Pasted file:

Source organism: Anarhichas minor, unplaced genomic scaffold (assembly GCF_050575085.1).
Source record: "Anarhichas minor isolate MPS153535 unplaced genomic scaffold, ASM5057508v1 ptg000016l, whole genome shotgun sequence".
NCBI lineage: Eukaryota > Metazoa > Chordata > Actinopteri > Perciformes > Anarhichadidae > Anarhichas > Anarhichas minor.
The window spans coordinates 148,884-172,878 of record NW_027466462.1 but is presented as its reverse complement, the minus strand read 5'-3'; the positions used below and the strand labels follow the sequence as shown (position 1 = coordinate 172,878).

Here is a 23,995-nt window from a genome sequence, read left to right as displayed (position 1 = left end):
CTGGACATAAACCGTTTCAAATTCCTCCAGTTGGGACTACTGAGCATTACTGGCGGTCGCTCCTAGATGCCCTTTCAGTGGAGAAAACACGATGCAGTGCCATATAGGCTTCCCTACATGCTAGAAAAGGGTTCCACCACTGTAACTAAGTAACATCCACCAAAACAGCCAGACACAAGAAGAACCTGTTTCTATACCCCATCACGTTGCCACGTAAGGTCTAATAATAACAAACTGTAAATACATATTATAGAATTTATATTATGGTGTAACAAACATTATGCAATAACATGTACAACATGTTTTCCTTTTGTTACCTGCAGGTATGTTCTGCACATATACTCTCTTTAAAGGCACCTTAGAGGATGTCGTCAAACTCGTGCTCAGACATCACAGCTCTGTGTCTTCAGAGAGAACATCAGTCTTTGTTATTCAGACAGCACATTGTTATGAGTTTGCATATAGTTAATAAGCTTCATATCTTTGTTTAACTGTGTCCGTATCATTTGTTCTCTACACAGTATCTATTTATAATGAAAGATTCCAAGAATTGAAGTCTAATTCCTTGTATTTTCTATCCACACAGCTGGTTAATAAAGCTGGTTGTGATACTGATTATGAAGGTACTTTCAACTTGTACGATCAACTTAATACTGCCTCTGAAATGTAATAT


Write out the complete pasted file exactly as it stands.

Source organism: Anarhichas minor, unplaced genomic scaffold (assembly GCF_050575085.1).
Source record: "Anarhichas minor isolate MPS153535 unplaced genomic scaffold, ASM5057508v1 ptg000016l, whole genome shotgun sequence".
NCBI lineage: Eukaryota > Metazoa > Chordata > Actinopteri > Perciformes > Anarhichadidae > Anarhichas > Anarhichas minor.
The window spans coordinates 148,884-172,878 of record NW_027466462.1 but is presented as its reverse complement, the minus strand read 5'-3'; the positions used below and the strand labels follow the sequence as shown (position 1 = coordinate 172,878).

Here is a 23,995-nt window from a genome sequence, read left to right as displayed (position 1 = left end):
CTGGACATAAACCGTTTCAAATTCCTCCAGTTGGGACTACTGAGCATTACTGGCGGTCGCTCCTAGATGCCCTTTCAGTGGAGAAAACACGATGCAGTGCCATATAGGCTTCCCTACATGCTAGAAAAGGGTTCCACCACTGTAACTAAGTAACATCCACCAAAACAGCCAGACACAAGAAGAACCTGTTTCTATACCCCATCACGTTGCCACGTAAGGTCTAATAATAACAAACTGTAAATACATATTATAGAATTTATATTATGGTGTAACAAACATTATGCAATAACATGTACAACATGTTTTCCTTTTGTTACCTGCAGGTATGTTCTGCACATATACTCTCTTTAAAGGCACCTTAGAGGATGTCGTCAAACTCGTGCTCAGACATCACAGCTCTGTGTCTTCAGAGAGAACATCAGTCTTTGTTATTCAGACAGCACATTGTTATGAGTTTGCATATAGTTAATAAGCTTCATATCTTTGTTTAACTGTGTCCGTATCATTTGTTCTCTACACAGTATCTATTTATAATGAAAGATTCCAAGAATTGAAGTCTAATTCCTTGTATTTTCTATCCACACAGCTGGTTAATAAAGCTGGTTGTGATACTGATTATGAAGGTACTTTCAACTTGTACGATCAACTTAATACTGCCTCTGAAATGTAATAT